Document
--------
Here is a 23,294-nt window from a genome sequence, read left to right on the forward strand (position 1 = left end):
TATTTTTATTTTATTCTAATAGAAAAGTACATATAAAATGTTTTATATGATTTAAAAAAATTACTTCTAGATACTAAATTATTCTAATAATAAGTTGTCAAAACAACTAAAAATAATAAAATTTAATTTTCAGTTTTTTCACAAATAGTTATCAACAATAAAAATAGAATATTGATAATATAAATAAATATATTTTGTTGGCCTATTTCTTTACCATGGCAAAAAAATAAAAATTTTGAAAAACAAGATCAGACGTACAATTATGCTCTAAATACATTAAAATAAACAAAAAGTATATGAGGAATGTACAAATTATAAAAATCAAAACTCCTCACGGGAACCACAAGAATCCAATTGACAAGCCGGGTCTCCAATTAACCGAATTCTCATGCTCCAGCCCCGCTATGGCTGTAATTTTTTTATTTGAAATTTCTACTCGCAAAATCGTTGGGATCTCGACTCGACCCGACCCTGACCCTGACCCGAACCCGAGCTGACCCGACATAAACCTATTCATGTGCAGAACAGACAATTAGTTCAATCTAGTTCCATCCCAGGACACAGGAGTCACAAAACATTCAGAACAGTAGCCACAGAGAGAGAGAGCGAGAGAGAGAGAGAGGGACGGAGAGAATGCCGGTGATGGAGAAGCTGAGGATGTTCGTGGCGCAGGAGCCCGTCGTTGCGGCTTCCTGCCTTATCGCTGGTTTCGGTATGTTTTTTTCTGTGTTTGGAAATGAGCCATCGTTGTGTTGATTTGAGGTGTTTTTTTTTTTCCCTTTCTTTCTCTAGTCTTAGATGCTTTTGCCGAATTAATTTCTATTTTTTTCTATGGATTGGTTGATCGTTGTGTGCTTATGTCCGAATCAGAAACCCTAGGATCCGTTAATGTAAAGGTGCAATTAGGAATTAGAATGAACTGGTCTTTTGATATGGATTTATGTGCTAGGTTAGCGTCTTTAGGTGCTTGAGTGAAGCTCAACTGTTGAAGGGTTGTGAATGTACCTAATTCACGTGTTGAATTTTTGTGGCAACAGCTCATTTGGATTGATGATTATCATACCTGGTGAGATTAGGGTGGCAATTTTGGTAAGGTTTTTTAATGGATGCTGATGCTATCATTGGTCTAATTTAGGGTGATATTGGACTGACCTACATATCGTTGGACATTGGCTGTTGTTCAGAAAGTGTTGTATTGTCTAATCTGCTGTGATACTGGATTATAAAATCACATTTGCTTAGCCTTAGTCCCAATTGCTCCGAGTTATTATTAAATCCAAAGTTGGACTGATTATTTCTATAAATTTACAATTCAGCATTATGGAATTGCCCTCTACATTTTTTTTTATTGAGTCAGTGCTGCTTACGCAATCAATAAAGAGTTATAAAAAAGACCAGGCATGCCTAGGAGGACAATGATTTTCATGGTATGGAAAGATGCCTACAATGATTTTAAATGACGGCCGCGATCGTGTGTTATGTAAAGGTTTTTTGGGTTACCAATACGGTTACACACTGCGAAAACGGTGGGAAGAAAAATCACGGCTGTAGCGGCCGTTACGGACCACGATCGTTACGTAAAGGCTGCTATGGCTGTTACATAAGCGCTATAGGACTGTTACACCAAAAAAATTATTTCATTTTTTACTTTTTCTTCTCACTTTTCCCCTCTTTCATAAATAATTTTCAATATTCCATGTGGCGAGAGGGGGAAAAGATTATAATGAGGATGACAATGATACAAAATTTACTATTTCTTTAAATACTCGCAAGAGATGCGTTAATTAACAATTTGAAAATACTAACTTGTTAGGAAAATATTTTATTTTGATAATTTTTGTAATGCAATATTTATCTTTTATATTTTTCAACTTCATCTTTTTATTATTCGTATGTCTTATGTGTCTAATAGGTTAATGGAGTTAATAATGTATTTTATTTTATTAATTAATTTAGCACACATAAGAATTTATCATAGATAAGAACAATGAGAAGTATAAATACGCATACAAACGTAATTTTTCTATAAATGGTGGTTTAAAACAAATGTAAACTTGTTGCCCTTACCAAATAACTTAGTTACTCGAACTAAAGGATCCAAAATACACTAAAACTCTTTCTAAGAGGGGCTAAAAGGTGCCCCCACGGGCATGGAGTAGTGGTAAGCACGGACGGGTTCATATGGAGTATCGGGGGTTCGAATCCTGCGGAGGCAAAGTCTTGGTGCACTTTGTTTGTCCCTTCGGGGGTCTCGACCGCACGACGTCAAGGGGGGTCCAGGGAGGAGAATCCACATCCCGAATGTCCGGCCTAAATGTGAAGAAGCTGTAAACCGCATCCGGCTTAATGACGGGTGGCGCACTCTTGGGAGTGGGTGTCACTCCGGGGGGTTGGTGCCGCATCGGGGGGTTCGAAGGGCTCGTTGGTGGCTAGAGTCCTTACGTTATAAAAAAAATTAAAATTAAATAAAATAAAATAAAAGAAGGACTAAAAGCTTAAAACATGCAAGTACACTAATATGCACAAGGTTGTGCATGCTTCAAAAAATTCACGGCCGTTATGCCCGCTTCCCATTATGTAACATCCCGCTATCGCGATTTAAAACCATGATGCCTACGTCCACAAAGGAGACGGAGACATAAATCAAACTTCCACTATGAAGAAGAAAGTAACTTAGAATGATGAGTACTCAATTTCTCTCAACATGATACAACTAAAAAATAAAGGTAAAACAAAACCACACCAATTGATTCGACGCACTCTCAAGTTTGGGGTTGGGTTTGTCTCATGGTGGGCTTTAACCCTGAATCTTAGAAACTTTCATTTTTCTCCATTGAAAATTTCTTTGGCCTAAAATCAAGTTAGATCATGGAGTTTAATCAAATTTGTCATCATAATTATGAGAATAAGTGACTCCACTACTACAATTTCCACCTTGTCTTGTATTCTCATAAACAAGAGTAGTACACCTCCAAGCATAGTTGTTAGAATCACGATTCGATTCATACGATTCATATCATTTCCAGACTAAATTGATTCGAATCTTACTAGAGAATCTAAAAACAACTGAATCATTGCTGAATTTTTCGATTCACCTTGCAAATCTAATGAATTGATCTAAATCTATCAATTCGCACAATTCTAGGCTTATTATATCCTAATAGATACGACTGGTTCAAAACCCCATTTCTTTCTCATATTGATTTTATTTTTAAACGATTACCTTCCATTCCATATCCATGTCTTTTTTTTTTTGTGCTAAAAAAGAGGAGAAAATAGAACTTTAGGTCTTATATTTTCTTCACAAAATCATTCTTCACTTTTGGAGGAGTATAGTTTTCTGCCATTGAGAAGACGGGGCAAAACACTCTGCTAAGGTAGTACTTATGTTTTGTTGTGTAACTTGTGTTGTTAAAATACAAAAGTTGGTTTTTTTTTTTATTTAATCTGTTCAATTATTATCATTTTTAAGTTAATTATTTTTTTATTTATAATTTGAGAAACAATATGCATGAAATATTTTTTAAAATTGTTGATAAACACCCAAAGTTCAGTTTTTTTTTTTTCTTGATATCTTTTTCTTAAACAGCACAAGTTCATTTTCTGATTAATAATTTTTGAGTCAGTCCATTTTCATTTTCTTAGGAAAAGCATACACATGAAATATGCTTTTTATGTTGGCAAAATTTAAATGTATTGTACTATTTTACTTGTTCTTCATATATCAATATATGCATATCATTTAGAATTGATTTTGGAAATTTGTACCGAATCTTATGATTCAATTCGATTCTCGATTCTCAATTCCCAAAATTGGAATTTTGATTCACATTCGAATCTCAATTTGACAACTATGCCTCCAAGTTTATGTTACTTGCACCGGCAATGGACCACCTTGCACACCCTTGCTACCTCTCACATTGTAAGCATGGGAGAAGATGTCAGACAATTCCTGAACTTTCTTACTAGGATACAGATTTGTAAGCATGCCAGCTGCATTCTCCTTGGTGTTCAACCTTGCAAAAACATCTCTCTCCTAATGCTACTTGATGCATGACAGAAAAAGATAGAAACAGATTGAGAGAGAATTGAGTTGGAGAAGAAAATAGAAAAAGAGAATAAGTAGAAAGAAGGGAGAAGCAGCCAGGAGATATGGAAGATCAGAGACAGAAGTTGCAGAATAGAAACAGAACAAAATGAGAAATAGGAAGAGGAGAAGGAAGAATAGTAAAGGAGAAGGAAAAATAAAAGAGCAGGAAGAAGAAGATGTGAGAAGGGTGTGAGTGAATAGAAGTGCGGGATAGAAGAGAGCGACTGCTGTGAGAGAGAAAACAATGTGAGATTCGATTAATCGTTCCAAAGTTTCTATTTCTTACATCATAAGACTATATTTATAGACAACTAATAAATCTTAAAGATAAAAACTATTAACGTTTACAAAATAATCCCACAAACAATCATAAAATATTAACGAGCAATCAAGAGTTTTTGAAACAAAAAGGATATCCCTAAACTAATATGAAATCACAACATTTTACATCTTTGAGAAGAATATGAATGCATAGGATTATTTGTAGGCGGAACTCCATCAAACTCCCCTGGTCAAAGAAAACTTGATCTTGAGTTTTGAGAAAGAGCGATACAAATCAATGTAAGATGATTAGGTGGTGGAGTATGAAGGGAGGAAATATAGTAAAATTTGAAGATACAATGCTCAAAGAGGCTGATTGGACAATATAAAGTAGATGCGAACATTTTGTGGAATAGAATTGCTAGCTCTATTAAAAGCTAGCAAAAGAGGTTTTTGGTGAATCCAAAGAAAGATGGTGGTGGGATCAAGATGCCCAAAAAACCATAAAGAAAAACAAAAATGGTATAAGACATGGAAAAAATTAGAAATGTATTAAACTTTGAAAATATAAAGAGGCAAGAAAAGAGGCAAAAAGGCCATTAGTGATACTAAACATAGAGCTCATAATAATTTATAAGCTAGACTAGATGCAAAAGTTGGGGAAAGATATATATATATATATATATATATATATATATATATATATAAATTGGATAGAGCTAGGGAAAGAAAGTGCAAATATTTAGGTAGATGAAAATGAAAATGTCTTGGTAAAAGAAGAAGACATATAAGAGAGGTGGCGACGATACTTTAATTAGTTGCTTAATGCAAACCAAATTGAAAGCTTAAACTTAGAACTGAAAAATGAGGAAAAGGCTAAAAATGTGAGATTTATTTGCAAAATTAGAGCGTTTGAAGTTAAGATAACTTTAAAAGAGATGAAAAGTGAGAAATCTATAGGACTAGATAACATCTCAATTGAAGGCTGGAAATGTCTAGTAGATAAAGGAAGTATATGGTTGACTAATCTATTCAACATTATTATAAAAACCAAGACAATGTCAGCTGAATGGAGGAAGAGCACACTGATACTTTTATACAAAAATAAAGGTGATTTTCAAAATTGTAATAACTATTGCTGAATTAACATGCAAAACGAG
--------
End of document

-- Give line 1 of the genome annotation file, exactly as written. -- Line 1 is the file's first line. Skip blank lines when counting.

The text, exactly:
Here is a 23,294-nt window from a genome sequence, read left to right on the forward strand (position 1 = left end):